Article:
Nearly every morning, my husband and I head out with the dogs for a walk somewhere on the farm. We look for new birds to add to our Farm Bird List, a new insect or wildflower in bloom, or anything else that captures our attention.
A couple mornings ago we were excited to see a pair of cedar waxwings gobbling down wild blackberries. This was our first sighting of this species on the farm. Waxwings frequent the edges of wooded areas, especially those that provide access to berry sources. They are attracted to the sound of running water, and love to bathe in and drink from shallow creeks. We have the winning combination of woodland edges, berry-producing trees and shrubs, and a small creek. I didn’t have my camera with me (dang it!) so I didn’t get a picture, but chalk up another bird for our farm bird list!
Callie is always nose to the ground, and I noticed her sniffing something in the grass – if there’s any little critter hiding in the brush, Callie will find it.
I walked over and, sure enough, she had discovered an Eastern box turtle hunkered down in the grass. In general, male box turtles have very orange or red eyes and a slightly concave plastron, while females have brown or light orange eyes and a plastron that is almost completely flat, so this one appears to be a female.
Meanwhile, Autumn was more interested in what was going on over by our neighbor’s barn. There’s a cat we see from time to time hunting in the fields, so possibly it was the cat that had garnered her attention. Normally, she’d be up for a good feline chase, but this time, she decided to pass on the opportunity.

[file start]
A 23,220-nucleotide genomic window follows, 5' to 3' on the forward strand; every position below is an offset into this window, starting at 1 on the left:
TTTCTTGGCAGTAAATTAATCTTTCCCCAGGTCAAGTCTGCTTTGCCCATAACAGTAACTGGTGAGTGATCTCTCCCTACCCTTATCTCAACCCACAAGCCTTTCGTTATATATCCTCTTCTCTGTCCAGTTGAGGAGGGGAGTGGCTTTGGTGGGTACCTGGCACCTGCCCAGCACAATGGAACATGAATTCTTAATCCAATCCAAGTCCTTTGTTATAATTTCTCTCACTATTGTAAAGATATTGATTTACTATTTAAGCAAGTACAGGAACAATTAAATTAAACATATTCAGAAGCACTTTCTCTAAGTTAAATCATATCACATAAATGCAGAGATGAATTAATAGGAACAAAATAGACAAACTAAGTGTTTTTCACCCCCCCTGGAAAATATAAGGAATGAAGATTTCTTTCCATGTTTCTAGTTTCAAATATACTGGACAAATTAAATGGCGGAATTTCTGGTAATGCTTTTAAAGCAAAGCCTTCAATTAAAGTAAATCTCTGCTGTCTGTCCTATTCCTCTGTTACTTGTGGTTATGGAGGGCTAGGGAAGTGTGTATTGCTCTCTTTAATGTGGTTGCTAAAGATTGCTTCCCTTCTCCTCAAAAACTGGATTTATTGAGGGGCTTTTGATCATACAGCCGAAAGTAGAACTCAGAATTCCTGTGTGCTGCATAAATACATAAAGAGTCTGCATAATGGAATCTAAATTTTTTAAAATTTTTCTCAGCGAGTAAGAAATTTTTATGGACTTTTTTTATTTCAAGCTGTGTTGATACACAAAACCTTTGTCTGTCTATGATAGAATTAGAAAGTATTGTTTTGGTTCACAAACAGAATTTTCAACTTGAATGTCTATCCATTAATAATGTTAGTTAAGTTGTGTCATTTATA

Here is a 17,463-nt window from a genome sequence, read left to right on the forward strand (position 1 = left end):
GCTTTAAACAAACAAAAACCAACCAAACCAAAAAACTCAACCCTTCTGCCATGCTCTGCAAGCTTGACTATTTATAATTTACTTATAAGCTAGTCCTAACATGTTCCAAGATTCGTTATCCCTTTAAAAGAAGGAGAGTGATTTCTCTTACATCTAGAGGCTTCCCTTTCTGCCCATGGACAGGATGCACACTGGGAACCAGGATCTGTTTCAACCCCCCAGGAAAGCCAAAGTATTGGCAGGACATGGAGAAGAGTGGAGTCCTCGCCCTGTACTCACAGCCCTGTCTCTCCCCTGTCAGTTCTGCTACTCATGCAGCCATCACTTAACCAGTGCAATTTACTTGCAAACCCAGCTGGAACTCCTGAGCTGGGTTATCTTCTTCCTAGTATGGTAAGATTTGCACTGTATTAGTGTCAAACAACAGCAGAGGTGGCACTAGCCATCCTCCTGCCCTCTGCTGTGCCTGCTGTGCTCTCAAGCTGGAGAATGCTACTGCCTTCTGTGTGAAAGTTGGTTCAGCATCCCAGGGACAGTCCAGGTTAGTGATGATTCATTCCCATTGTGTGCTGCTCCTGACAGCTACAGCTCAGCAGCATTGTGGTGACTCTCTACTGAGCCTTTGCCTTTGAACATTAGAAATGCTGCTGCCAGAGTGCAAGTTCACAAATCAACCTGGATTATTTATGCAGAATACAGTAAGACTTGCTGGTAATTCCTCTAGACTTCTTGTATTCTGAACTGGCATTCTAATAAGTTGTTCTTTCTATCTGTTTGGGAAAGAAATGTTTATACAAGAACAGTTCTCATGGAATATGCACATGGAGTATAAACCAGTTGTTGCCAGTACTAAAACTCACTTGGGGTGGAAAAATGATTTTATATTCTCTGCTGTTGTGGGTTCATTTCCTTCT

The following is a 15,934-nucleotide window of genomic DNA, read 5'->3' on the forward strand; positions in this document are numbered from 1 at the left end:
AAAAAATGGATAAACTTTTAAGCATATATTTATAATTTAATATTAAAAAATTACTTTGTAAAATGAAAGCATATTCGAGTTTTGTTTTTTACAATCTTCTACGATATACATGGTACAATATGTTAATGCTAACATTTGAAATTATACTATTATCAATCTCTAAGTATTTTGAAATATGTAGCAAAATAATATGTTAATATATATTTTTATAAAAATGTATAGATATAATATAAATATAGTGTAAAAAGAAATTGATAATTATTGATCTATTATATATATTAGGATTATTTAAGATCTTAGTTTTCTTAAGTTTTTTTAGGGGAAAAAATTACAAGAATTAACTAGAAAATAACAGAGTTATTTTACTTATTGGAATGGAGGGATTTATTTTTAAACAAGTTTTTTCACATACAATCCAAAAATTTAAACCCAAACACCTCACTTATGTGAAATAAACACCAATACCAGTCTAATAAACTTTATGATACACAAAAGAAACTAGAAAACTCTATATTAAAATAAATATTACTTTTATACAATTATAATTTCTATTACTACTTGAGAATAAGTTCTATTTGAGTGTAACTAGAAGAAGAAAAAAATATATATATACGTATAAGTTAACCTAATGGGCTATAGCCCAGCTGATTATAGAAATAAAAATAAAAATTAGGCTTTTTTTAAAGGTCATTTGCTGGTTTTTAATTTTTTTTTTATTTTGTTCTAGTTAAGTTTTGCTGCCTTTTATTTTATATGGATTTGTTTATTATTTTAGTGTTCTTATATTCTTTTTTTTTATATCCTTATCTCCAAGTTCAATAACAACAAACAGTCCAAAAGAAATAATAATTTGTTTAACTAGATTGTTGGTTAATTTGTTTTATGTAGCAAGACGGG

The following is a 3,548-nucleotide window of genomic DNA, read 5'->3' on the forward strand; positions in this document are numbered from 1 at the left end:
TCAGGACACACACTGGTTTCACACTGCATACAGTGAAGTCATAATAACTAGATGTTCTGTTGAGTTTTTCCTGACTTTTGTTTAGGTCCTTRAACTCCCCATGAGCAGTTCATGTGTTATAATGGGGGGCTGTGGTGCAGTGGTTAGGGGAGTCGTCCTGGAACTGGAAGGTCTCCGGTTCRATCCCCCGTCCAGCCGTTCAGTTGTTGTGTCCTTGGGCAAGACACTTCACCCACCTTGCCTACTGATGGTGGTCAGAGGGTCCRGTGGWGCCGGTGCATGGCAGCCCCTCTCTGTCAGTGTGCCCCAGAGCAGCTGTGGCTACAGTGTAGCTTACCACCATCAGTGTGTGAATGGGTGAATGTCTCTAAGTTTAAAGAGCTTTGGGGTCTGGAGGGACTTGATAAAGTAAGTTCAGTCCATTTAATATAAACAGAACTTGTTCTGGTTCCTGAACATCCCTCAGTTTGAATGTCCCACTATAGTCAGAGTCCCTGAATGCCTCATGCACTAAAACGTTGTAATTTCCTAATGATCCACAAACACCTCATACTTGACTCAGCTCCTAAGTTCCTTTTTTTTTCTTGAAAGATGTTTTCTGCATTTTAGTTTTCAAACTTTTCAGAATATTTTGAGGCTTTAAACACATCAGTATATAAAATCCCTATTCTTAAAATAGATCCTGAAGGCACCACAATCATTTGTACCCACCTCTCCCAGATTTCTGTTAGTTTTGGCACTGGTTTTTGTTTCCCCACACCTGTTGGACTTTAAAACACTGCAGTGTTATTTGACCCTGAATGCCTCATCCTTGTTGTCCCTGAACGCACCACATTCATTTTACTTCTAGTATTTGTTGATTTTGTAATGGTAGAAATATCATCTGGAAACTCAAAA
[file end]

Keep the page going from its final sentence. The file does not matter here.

From there, we walked the lower portion of the front field where it was quite a bit wetter and couldn’t believe how tall the grass had grown. (That’s Bill almost waist-high in the grass!)
Patches of grass were flattened in a couple of places where deer had been spending the night. They browse the woods and fields during the day and bed down at night in the tall grass. Despite the popularity of deer hunting, we’re seeing lots of deer and lots of hoof prints at the creek bed and in places where it’s muddy.
Like everywhere else, nature is in constant flux here on our farm and we never fail to see something new no matter how many times we check out the same places. John Muir was right when he said, “To see something new in nature, take the same path you took yesterday.”